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Supercomputers: Current Status and Future Trends

The somewhat nebulous term "supercomputer" has a long history. Although first coined in the 1920s to refer to IBMs tabulators, in electronic computing the most important initial contribution was the CDC6600 in the 1960s, due to its advanced performance over competitors. Over time major technological advancements included vector processing, cluster architecture, massive processors counts, GPGPU technologies, multidimensional torus architectures for interconnect. Over time operating systems have moved from proprietary system-specific models, to UNIX-like generic operating systems, to free and open-source GNU/Linux.

The strength of supercomputers is their support of parallel processing, whether as data or task parallelism and, in the latter case, with shared memory (OpenMP) or distributed memory (MPI) implementations. As shared systems, supercomputers have job scheduling and resource management; these were initially incorporated into the operating system. The development of NASA's Portable Batch System and subsequent implementations (OpenPBS, PBSPro, TORQUE) has been highly influential but is now being largely replaced by SLURM (Simple Linux Utility for Resource Management).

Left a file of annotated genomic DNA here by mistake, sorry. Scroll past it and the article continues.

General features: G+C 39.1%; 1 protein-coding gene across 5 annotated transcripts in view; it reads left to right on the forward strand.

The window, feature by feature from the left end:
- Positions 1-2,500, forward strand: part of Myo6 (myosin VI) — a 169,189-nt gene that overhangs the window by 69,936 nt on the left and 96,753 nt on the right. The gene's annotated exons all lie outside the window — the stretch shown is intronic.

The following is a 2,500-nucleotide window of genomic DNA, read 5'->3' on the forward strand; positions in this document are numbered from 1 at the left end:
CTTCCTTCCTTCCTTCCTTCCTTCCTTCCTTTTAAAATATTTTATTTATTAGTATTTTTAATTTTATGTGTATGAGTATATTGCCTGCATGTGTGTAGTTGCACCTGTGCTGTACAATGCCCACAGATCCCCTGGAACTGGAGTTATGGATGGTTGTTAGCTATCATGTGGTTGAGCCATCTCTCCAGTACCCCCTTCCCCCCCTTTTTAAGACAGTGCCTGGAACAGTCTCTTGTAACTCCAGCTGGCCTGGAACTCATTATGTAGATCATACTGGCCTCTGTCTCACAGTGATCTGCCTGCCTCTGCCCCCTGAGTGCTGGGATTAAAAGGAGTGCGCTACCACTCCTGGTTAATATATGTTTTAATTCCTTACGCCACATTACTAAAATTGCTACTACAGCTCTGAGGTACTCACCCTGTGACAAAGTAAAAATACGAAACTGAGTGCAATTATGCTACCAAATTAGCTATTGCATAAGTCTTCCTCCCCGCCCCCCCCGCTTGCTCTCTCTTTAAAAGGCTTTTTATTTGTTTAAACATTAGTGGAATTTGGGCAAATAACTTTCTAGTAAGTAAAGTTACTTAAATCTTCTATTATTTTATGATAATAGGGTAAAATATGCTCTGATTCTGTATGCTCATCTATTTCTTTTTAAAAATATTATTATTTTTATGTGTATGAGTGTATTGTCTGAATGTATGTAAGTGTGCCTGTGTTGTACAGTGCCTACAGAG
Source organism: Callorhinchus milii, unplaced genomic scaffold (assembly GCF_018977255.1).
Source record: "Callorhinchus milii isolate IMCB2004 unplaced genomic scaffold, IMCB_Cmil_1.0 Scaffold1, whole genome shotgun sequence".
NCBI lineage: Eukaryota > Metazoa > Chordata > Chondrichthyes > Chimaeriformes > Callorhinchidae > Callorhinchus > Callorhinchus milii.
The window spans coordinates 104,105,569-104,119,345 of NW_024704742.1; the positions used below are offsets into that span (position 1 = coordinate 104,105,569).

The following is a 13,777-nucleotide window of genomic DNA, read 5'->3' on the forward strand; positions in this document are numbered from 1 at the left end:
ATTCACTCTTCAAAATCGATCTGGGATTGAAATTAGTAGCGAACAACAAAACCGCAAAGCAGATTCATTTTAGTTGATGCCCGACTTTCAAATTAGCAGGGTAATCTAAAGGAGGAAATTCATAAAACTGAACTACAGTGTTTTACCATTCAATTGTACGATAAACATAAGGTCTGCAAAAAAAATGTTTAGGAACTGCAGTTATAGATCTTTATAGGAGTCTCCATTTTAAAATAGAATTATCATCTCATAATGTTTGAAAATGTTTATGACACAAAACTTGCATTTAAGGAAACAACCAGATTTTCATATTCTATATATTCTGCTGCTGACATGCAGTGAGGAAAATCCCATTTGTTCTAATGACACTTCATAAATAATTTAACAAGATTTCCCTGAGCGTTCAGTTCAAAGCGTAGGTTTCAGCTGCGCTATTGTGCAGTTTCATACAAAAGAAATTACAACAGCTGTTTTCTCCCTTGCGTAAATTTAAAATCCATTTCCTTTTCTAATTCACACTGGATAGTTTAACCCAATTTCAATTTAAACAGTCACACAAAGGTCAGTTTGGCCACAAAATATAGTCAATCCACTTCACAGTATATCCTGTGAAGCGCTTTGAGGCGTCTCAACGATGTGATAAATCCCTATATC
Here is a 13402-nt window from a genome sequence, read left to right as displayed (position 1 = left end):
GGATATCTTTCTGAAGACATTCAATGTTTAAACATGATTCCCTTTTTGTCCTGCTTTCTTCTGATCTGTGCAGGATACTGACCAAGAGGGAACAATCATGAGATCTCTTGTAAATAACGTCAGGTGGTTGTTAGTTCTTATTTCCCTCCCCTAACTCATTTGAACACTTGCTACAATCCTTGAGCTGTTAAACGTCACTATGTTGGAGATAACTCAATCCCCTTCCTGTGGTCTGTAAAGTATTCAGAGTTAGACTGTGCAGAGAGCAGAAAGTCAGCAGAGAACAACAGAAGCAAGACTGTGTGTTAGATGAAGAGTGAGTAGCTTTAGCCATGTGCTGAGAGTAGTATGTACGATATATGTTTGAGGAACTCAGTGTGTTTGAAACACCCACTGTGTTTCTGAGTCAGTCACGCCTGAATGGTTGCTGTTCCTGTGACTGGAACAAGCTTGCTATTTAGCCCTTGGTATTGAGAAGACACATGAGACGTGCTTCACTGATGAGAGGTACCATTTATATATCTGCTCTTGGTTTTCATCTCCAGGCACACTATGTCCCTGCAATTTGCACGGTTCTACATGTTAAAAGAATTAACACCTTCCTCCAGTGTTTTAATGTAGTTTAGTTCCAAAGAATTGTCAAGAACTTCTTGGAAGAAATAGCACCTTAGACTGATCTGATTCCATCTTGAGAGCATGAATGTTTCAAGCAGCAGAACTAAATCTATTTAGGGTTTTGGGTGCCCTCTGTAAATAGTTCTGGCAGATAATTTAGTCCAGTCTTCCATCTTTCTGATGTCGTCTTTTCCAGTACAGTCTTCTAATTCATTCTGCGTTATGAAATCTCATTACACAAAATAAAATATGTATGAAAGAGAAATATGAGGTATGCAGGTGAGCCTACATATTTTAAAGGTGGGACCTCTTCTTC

Future issues include a significant skills gap between need and ability among researchers, the rise of data parallel requirements, a recent rise in open-source plus closed extensions for monopolistic advantages, concurrency issues in the development of massive multicore processors, and a loosening of the distinction between tightly-coupled and loosely-coupled systems.

Presentation to Melbourne PC Users Group, Inc. August 2nd, 2016